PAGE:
Head coach Dana Holgorsen came to West Virginia in 2011 as one of the brightest and best offensive minds in college football and with the reputations as being associated with winning programs everywhere he has been.
In assistant coaching stops at Texas Tech, Houston and Oklahoma State, serving as offensive coordinator at all three schools, worked under such successful college head coaches as Mike Leach, Kevin Sumlin and Mike Gundy.
During the time Holgorsen was at Texas Tech and Oklahoma State, the offenses of both schools annually ranked among the nation’s top 10, and he helped develop a string of successful college quarterbacks, including Graham Harrell at Texas Tech, Case Keenum at Houston, Brandon Weeden at Oklahoma State and Geno Smith in his first year at West Virginia. All four QBs are now or have played in the NFL.
Despite his previous success, Holgorsen hasn’t really lived up to expectations in his two seasons at West Virginia. Even with future NFL starters Smith, Steadman Bailey, Tavon Austin on the roster, Holgorsen’s team finished in a tie for fifth place with a 4-5 record in the conference and a 7-6 mark overall in his first season at the helm in 2012. That was just one season after the Mountaineers had won the Big East championship and a top-25 ranking in their final season in the Big East before moving over to the Big 12.
The 2013 season was even more disappointing for Holgorsen’s troops as the Mountaineers slipped to 4-8 overall and missed out on the bowl season for the first time since 2001.
Holgorsen is banking on the fact that the experience and confidence starting quarterback Clint Trickett gained in starting seven games for the Mountaineers last season will pay off in the 2014 campaign. The playing time his senior signal caller got in 2013 should help Trickett gain more consistency in the coming season, Holgorsen believes, and can make a huge difference between winning and losing.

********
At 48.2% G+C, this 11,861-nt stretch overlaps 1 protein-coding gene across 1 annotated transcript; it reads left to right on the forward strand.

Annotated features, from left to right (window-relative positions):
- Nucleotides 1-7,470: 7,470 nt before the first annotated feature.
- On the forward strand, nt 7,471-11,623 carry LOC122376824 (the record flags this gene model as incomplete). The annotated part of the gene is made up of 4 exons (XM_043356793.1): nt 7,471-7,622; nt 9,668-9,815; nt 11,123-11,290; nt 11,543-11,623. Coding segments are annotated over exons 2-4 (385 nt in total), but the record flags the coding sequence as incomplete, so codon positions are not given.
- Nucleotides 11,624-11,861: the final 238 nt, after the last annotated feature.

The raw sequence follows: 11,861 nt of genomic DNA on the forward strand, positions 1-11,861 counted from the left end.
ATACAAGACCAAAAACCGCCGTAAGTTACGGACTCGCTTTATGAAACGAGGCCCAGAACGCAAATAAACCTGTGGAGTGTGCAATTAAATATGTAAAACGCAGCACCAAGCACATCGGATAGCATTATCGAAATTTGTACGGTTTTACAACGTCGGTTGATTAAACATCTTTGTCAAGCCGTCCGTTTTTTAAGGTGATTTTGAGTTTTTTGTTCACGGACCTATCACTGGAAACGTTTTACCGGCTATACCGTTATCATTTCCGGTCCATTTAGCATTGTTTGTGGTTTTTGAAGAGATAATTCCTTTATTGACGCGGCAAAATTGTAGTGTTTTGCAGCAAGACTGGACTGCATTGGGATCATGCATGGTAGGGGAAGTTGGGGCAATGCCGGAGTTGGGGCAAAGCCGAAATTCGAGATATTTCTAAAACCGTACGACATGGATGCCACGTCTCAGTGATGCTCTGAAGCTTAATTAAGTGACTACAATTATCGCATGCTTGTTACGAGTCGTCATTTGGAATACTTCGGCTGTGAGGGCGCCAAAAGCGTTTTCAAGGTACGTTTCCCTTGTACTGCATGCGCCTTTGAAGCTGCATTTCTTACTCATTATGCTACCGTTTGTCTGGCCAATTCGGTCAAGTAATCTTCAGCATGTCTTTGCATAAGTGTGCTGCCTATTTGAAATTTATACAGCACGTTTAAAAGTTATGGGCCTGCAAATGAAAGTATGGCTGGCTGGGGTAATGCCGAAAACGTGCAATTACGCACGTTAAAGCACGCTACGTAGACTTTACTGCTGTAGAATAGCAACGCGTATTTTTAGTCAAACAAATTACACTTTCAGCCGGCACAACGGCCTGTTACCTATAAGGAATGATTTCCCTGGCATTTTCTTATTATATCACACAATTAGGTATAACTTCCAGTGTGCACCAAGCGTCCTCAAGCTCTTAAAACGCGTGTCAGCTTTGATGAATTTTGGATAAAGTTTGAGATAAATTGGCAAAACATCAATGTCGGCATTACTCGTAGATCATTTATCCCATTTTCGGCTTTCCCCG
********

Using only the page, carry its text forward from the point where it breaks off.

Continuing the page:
“There’s a rapport that needs to exist with him (Trickett) and the receivers in order to be successful,” Holgorsen told reporters during the recent Big 12 Skywriters Tour.
“They need to understand each other and every one of their little nuances when it comes to being able to get open and sign language and a nod here and a cut-off there. And all that is starting to exist right now with him and the rest of the guys. I think that’s all going to take care of itself.”
Trickett, who transferred to West Virginia from Florida State, comes into his redshirt senior season with quite a bit momentum, having thrown for over 300 yards in back-to-back, season-ending wins over Kansas and Iowa State.
Although Trickett started seven games last season, he was completely healthy in only three of them. He had surgery in the offseason for a torn labrum that limited his throwing motion in the final four games of 2013.
“It is part of the game and people do have to play injured,” Trickett said to reporters who were at West Virginia as part of the Skywriters Tour, “but knowing the time I was really healthy we weren’t that bad and pulled off a pretty good one (against then-No. 11 Oklahoma State) and the rest of the time I wasn’t, that’s definitely frustrating. You just wonder, ‘What if?'”
Trickett is back and healthy, though, which is a very good thing given that the Mountaineers face a very daunting nonconference slate to start the new season. West Virginia kicks off the 2014 season on Aug. 30 against mighty Alabama, which won back-to-back BCS national championships in the 2011 and 2012 seasons.
The next weekend, the Mountaineers host Towson, the runner up in last season’s FCS championship game, followed by a game at Maryland, which trounced West Virginia 37-0 a year ago.
The road doesn’t get any easier to begin the Big 12 season. Holgorsen’s squad opens up its conference schedule at the end of September with a home date against Oklahoma, the pick of the Big 12 coaches to win 2014 conference title.
Holgorsen brought in a new defensive coordinator after the disappointing 2013 season. Tony Gibson is the fourth defensive coordinator at West Virginia in as many years.
“You better be able to improve defensively and stop some people if you want to win some games,” Holgorsen said. The third-year West Virginia coach is hoping that indeed is the case in 2014.